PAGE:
In the early hours of Wednesday morning, just four days after a 2-1 win over Thailand that was of such poor quality veteran goalkeeper Mark Schwarzer said it “feels like a loss”, we saw what makes the Socceroos a cherished part of the Australian sporting landscape – humility and determination.
In the immediate fallout of the Thailand game Australia’s senior players stepped up and owned their performance and committed to making up for it. In the oppressive heat of Dammam, they did just that.
While Australia now sits pretty at the top of their World Cup qualifying group on six points, the decision by coach Holger Osieck to leave Tim Cahill out of the starting XI against the Saudis stands out as particularly curious.
Before we get to what this move could potentially mean, we must understand the reasons for it.
Essentially, Cahill is most effective playing off the striker, but instead of serving as a link between midfield and attack, he can be prone to playing too close to Australia’s other striker.
However, the second striker in Osieck’s preferred 4-4-1-1 formation is also the position where Holman is most effective. A player who can drift between the lines, the AZ Alkmaar midfielder brings that much vaunted ability to link midfield and attack that Cahill lacks.
It’s a point Osieck agrees with as he revealed when explaining the decision to drop Cahill for yesterday morning’s match.
“It was tactical thinking,” the 63-year-old said. “I think with Holman, and he proved me right, that we had a lot of mobility up front, he worked into the channels and that was what I expected.”
Just as the English national team has grappled with trying to fit Steven Gerrard and Frank Lampard into the same midfield for years, Cahill and Holman present our own similar little conundrum.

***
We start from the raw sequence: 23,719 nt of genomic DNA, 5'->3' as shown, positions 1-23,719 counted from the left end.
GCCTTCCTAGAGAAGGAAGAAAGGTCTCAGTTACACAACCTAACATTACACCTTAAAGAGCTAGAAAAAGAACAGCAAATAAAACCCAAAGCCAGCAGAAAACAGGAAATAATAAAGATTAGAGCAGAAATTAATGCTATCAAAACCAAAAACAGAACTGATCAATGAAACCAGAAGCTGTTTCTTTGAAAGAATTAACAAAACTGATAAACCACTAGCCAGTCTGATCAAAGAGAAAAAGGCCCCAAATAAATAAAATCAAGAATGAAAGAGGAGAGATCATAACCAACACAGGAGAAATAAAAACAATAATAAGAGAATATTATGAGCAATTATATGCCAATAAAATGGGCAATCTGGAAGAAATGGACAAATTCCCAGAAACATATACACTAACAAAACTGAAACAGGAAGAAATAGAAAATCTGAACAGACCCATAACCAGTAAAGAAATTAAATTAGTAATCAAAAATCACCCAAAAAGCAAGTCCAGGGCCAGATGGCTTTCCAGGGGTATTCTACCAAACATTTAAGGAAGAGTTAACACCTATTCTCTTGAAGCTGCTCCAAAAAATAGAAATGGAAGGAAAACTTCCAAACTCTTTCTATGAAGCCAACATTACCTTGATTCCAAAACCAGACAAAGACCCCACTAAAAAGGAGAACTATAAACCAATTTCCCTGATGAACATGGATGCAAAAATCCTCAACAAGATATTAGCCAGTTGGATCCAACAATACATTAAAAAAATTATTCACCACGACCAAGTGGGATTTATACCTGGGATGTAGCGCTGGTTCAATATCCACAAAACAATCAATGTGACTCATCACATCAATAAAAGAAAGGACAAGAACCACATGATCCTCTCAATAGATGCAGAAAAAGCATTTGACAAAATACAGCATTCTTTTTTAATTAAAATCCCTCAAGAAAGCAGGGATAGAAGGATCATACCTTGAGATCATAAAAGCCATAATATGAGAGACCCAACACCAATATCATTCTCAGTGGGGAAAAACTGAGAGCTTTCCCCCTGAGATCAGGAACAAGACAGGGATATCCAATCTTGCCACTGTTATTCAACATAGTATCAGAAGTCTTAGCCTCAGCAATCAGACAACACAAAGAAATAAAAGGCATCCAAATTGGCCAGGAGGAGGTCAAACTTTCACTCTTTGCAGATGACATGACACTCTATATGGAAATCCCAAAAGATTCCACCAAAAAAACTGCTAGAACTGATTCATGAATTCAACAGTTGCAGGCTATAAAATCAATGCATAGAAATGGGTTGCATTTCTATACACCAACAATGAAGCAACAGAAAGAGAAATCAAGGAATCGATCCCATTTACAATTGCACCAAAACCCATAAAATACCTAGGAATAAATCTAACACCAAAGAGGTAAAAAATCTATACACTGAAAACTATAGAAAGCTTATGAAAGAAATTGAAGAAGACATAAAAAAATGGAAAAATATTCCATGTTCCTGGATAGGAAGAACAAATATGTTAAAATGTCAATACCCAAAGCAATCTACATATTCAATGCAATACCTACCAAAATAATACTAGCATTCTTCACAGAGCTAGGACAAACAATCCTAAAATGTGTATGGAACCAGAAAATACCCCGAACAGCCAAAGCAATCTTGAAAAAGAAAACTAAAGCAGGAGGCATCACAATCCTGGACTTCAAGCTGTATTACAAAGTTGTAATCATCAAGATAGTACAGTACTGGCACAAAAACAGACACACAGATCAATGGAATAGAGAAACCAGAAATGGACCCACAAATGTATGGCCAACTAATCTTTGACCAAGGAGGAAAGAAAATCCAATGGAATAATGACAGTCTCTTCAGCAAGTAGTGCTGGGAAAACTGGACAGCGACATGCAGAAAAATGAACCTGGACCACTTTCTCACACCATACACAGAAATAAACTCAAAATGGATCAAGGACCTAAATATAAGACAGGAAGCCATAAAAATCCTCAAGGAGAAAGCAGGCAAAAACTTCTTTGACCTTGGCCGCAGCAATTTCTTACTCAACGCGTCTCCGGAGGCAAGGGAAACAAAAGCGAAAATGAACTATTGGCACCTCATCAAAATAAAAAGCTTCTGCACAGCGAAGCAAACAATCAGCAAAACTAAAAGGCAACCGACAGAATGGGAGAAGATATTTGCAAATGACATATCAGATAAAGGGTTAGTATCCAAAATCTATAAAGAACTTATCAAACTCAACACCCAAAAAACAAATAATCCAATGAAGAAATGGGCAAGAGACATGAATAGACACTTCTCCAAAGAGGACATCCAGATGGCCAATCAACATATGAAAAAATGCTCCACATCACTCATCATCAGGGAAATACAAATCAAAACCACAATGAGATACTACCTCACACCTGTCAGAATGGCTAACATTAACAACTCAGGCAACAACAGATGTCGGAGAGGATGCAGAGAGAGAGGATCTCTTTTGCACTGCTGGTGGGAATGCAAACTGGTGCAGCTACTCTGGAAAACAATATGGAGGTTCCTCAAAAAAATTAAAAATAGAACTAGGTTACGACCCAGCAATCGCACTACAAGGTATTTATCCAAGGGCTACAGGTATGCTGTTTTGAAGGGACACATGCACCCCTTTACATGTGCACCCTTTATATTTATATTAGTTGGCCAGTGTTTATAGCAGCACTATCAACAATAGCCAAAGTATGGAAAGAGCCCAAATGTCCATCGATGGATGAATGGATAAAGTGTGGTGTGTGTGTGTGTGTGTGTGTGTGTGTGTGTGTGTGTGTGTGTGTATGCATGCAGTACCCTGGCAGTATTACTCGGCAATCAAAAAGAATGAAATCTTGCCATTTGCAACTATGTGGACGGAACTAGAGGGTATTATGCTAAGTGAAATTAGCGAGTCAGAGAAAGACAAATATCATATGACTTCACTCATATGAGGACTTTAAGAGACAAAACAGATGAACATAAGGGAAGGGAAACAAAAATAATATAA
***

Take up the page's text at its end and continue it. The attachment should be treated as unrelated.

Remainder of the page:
So then, what to do with Cahill?
While Osieck found a solution to fit them both in the same team during the Asian Cup by playing Holman to the right of midfield where he would play extremely narrow, when Kewell is absent the Socceroos lack a striker who makes the kind of runs that help the team become more direct at goal when they win the ball back.
The few times in the last two games where an Australian player has turned to face the opposition goal with the ball after he has won possession in or around the middle of the pitch, Kewell’s replacement Kennedy was making the wrong kind of runs or was caught offside.
Furthermore during Australia’s build-up play against Thailand, the team was often tempted to take the easy out when there was no horizontal pass to make. Lumping it long from defence or trying to get an early ball into the box from out wide is Verbeek-era stuff and against Thailand it simply wasn’t effective.
What better example do you need of the fallacy of playing direct than Australia’s inability to break down a team ranked 120th in the world with this approach?
While one alternative would be to drop a holding midfielder and play Cahill staggered ahead of either Valeri or Jedinak, it’s both a waste of the Evertonian’s talents and jeopardises Osieck’s preferred system.
So, while Cahill’s worth and ability is not in question, by leaving him on the bench against Saudi Arabia, has Osieck hinted at a potential Socceroos XI that doesn’t include the 31-year-old?